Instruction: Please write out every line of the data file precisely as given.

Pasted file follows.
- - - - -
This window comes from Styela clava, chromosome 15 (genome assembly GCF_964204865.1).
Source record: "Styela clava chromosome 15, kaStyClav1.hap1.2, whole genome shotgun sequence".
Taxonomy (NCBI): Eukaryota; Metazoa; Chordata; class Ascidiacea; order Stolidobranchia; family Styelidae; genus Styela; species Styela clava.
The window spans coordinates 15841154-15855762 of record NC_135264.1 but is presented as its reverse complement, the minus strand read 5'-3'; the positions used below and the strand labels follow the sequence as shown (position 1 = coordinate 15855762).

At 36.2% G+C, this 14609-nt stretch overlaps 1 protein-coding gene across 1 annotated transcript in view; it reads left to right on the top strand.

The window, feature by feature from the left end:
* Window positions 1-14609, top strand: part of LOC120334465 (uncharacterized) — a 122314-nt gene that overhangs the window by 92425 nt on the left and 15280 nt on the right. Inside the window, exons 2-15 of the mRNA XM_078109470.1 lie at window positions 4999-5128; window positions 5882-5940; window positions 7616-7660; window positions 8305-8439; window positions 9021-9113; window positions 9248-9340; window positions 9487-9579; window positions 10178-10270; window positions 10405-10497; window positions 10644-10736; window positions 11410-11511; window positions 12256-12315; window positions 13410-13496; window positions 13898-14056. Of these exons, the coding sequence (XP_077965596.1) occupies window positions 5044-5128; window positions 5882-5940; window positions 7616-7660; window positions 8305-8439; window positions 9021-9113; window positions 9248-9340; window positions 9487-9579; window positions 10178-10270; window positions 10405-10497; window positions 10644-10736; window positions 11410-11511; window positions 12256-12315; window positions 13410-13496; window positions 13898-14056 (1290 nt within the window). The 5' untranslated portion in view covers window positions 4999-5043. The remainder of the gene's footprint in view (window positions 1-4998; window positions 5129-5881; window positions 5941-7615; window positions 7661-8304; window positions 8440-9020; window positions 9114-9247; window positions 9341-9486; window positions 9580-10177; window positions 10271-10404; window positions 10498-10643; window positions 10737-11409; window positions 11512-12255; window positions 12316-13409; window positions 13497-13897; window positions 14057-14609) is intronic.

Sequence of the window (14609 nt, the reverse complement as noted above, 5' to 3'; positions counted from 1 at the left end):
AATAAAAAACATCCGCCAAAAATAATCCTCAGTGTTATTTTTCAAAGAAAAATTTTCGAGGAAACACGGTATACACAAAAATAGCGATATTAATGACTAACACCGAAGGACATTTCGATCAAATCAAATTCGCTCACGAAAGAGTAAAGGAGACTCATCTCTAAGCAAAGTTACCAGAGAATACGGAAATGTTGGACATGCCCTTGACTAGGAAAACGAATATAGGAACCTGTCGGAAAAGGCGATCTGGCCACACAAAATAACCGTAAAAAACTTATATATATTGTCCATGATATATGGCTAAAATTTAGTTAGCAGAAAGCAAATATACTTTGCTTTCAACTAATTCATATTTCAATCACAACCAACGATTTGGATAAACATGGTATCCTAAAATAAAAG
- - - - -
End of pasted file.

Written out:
This window comes from Styela clava, chromosome 15 (genome assembly GCF_964204865.1).
Source record: "Styela clava chromosome 15, kaStyClav1.hap1.2, whole genome shotgun sequence".
Taxonomy (NCBI): Eukaryota; Metazoa; Chordata; class Ascidiacea; order Stolidobranchia; family Styelidae; genus Styela; species Styela clava.
The window spans coordinates 15841154-15855762 of record NC_135264.1 but is presented as its reverse complement, the minus strand read 5'-3'; the positions used below and the strand labels follow the sequence as shown (position 1 = coordinate 15855762).

At 36.2% G+C, this 14609-nt stretch overlaps 1 protein-coding gene across 1 annotated transcript in view; it reads left to right on the top strand.

The window, feature by feature from the left end:
* Window positions 1-14609, top strand: part of LOC120334465 (uncharacterized) — a 122314-nt gene that overhangs the window by 92425 nt on the left and 15280 nt on the right. Inside the window, exons 2-15 of the mRNA XM_078109470.1 lie at window positions 4999-5128; window positions 5882-5940; window positions 7616-7660; window positions 8305-8439; window positions 9021-9113; window positions 9248-9340; window positions 9487-9579; window positions 10178-10270; window positions 10405-10497; window positions 10644-10736; window positions 11410-11511; window positions 12256-12315; window positions 13410-13496; window positions 13898-14056. Of these exons, the coding sequence (XP_077965596.1) occupies window positions 5044-5128; window positions 5882-5940; window positions 7616-7660; window positions 8305-8439; window positions 9021-9113; window positions 9248-9340; window positions 9487-9579; window positions 10178-10270; window positions 10405-10497; window positions 10644-10736; window positions 11410-11511; window positions 12256-12315; window positions 13410-13496; window positions 13898-14056 (1290 nt within the window). The 5' untranslated portion in view covers window positions 4999-5043. The remainder of the gene's footprint in view (window positions 1-4998; window positions 5129-5881; window positions 5941-7615; window positions 7661-8304; window positions 8440-9020; window positions 9114-9247; window positions 9341-9486; window positions 9580-10177; window positions 10271-10404; window positions 10498-10643; window positions 10737-11409; window positions 11512-12255; window positions 12316-13409; window positions 13497-13897; window positions 14057-14609) is intronic.

Sequence of the window (14609 nt, the reverse complement as noted above, 5' to 3'; positions counted from 1 at the left end):
AATAAAAAACATCCGCCAAAAATAATCCTCAGTGTTATTTTTCAAAGAAAAATTTTCGAGGAAACACGGTATACACAAAAATAGCGATATTAATGACTAACACCGAAGGACATTTCGATCAAATCAAATTCGCTCACGAAAGAGTAAAGGAGACTCATCTCTAAGCAAAGTTACCAGAGAATACGGAAATGTTGGACATGCCCTTGACTAGGAAAACGAATATAGGAACCTGTCGGAAAAGGCGATCTGGCCACACAAAATAACCGTAAAAAACTTATATATATTGTCCATGATATATGGCTAAAATTTAGTTAGCAGAAAGCAAATATACTTTGCTTTCAACTAATTCATATTTCAATCACAACCAACGATTTGGATAAACATGGTATCCTAAAATAAAAG